The spacecraft was launched in 1997 and reached the planet Saturn in 2004. The Cassini part of the spacecraft has been in orbit for almost 13 years, returning invaluable information about the planet, its rings and moons. In particular Cassini’s cameras have returned more than 300,000 images of the Saturn system. In November 2016 the spacecraft has entered a series of highly inclined orbits providing spectacular views of the rings and close-up images of several moons. Between April and September 2017 the spacecraft will cross Saturn’s D ring on a regular basis before finally entering the planet’s atmosphere on 15 September 2017. The talk will give a brief outline of the Cassini-Huygens mission to the Saturn system before concentrating on some recent results from the final phase of this ground-breaking planetary mission.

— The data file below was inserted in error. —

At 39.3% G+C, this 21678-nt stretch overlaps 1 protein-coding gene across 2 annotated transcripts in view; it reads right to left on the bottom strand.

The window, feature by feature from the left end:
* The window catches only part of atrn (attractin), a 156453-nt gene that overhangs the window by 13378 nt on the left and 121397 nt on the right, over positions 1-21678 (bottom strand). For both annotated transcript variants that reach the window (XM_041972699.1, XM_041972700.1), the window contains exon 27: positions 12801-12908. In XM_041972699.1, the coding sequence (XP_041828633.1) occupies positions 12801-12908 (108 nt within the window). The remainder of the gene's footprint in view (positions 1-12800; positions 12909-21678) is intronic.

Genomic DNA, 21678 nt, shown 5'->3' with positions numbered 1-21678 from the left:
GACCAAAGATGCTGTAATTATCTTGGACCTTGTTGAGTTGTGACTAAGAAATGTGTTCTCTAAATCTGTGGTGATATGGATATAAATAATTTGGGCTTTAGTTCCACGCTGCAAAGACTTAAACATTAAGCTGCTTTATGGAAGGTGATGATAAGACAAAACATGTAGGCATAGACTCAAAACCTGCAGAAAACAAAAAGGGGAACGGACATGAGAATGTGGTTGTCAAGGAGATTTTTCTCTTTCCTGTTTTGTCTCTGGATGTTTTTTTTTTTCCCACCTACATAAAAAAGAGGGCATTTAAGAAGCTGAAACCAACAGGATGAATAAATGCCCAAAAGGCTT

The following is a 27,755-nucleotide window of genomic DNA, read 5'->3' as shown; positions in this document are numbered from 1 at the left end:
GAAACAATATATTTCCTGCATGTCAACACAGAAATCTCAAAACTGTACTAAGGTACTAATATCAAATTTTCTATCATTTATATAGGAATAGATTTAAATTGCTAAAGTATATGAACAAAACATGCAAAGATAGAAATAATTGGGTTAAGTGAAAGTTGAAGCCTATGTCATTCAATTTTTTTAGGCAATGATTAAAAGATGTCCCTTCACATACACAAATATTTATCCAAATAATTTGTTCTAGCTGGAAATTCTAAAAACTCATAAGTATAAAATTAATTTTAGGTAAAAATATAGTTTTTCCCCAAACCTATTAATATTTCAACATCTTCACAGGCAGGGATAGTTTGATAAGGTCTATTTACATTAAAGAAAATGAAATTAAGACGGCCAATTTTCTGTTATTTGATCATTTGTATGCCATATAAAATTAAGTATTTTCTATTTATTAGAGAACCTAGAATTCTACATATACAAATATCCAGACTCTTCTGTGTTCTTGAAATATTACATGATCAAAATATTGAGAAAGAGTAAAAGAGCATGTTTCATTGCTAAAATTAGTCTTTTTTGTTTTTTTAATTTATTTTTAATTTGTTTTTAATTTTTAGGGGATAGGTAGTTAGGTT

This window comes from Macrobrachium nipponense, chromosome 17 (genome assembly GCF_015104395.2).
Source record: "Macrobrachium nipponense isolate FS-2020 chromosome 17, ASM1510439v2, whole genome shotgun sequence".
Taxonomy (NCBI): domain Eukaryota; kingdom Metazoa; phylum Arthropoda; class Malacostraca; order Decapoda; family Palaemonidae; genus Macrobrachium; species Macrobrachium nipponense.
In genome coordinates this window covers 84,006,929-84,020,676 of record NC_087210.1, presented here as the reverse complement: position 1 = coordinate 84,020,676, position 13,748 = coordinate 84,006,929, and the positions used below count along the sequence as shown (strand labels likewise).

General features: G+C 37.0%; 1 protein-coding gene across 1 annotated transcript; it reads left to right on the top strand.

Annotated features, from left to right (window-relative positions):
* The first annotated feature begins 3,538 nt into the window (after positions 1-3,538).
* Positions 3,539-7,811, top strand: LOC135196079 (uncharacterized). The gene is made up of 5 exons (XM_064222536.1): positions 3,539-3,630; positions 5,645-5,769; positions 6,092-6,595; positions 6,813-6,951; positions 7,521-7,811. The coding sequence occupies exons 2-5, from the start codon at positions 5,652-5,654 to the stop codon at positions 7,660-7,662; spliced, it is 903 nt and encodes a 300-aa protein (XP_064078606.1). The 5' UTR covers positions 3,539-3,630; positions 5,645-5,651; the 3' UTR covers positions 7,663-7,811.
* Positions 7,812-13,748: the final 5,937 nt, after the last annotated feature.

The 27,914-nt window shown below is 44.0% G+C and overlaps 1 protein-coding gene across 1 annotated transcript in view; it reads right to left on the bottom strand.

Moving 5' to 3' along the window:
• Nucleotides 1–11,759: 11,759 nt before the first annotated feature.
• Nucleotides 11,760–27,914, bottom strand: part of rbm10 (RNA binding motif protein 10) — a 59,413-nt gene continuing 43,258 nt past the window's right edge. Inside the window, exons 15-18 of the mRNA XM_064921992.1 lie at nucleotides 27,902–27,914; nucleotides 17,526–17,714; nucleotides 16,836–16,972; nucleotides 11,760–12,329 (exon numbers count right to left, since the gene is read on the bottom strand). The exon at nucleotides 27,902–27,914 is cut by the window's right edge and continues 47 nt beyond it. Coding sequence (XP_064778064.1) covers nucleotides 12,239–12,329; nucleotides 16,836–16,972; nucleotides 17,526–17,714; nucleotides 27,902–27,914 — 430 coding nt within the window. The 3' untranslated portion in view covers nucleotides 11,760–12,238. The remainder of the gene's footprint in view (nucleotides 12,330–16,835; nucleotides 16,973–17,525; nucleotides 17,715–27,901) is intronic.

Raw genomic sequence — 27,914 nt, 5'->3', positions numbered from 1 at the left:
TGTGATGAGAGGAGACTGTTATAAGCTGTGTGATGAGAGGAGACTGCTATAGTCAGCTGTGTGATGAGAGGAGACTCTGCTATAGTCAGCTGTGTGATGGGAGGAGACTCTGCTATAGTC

Carl obtained his BSc in Applied Mathematics with Astrophysics from Queen Mary College (Univ. of London) in 1977 and stayed on at Queen Mary to do his PhD entitled “Aspects of the Dynamical Evolution of Small Particles in the Solar System”. At the end of 1979 he started work as a postdoc at Cornell University, one of the major centres for planetary science in the USA. He returned to Queen Mary in 1982 and has remained there ever since. Currently he is Professor of Mathematics and Astronomy in the Astronomy Unit which is part of the School of Physics & Astronomy.
He has been involved in the Cassini mission since 1990 when he was selected as a member of the Imaging Science Subsystem team on the spacecraft. Carl is also a Science Associate on the JANUS camera team for ESA’s JUICE mission to Jupiter and Europa. He is a planetary scientist who has a particular interest in the motion of objects in the solar system, from dust to planets.